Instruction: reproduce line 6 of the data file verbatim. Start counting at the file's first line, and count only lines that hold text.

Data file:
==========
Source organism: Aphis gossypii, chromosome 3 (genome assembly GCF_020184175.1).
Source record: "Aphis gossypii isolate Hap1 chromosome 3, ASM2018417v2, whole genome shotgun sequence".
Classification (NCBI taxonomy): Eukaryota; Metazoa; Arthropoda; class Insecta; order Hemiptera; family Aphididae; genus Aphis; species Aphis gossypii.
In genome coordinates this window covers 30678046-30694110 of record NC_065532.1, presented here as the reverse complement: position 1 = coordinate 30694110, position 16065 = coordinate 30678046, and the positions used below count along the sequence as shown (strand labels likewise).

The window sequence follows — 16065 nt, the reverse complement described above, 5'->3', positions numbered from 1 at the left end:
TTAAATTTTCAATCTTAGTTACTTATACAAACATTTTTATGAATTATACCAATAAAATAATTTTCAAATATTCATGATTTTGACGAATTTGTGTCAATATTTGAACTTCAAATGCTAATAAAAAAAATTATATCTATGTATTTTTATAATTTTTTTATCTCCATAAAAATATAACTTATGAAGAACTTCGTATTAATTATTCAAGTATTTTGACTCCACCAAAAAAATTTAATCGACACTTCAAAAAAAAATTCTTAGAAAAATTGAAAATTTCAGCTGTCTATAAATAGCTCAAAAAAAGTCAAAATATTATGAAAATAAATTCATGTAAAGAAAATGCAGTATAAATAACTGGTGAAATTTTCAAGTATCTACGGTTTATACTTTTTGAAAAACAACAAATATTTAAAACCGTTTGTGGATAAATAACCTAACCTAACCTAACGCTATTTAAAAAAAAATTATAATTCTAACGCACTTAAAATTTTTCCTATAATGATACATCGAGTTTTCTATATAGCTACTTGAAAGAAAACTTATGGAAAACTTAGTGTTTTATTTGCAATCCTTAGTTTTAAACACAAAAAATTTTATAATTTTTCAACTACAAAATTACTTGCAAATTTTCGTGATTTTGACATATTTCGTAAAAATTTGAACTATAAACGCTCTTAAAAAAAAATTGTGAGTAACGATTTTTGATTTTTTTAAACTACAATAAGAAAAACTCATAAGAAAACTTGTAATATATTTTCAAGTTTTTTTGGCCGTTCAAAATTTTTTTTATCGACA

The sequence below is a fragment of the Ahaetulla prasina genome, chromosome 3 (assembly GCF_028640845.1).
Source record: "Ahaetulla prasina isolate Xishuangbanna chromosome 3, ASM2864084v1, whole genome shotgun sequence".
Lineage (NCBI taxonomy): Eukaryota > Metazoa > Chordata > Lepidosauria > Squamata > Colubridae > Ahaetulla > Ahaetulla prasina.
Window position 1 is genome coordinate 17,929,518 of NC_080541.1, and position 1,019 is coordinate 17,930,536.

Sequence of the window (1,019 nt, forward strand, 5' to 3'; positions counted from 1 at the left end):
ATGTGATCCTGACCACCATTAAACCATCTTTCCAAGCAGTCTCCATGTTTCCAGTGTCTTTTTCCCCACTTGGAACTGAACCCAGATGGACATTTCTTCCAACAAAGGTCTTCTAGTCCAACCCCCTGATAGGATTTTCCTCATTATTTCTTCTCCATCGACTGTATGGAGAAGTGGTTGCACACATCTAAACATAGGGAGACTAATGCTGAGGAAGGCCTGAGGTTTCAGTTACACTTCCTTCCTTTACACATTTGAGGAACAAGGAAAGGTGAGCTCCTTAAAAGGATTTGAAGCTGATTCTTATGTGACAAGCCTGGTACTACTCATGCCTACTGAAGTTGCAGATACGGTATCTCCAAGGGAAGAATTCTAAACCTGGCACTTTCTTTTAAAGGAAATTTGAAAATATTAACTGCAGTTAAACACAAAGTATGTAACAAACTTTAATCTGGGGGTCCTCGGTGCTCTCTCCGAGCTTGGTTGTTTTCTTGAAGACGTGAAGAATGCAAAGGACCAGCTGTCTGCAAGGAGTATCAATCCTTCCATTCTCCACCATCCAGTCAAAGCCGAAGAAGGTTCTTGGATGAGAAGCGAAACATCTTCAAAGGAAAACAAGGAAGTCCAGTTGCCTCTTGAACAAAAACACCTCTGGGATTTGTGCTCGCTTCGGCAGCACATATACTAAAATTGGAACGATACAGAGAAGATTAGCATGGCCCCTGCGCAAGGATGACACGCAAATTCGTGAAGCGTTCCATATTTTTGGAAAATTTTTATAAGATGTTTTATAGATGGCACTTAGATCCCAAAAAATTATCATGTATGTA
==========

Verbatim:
TTAAATTTTCAATCTTAGTTACTTATACAAACATTTTTATGAATTATACCAATAAAATAATTTTCAAATATTCATGATTTTGACGAATTTGTGTCAATATTTGAACTTCAAATGCTAATAAAAAAAATTATATCTATGTATTTTTATAATTTTTTTATCTCCATAAAAATATAACTTATGAAGAACTTCGTATTAATTATTCAAGTATTTTGACTCCACCAAAAAAATTTAATCGACACTTCAAAAAAAAATTCTTAGAAAAATTGAAAATTTCAGCTGTCTATAAATAGCTCAAAAAAAGTCAAAATATTATGAAAATAAATTCATGTAAAGAAAATGCAGTATAAATAACTGGTGAAATTTTCAAGTATCTACGGTTTATACTTTTTGAAAAACAACAAATATTTAAAACCGTTTGTGGATAAATAACCTAACCTAACCTAACGCTATTTAAAAAAAAATTATAATTCTAACGCACTTAAAATTTTTCCTATAATGATACATCGAGTTTTCTATATAGCTACTTGAAAGAAAACTTATGGAAAACTTAGTGTTTTATTTGCAATCCTTAGTTTTAAACACAAAAAATTTTATAATTTTTCAACTACAAAATTACTTGCAAATTTTCGTGATTTTGACATATTTCGTAAAAATTTGAACTATAAACGCTCTTAAAAAAAAATTGTGAGTAACGATTTTTGATTTTTTTAAACTACAATAAGAAAAACTCATAAGAAAACTTGTAATATATTTTCAAGTTTTTTTGGCCGTTCAAAATTTTTTTTATCGACA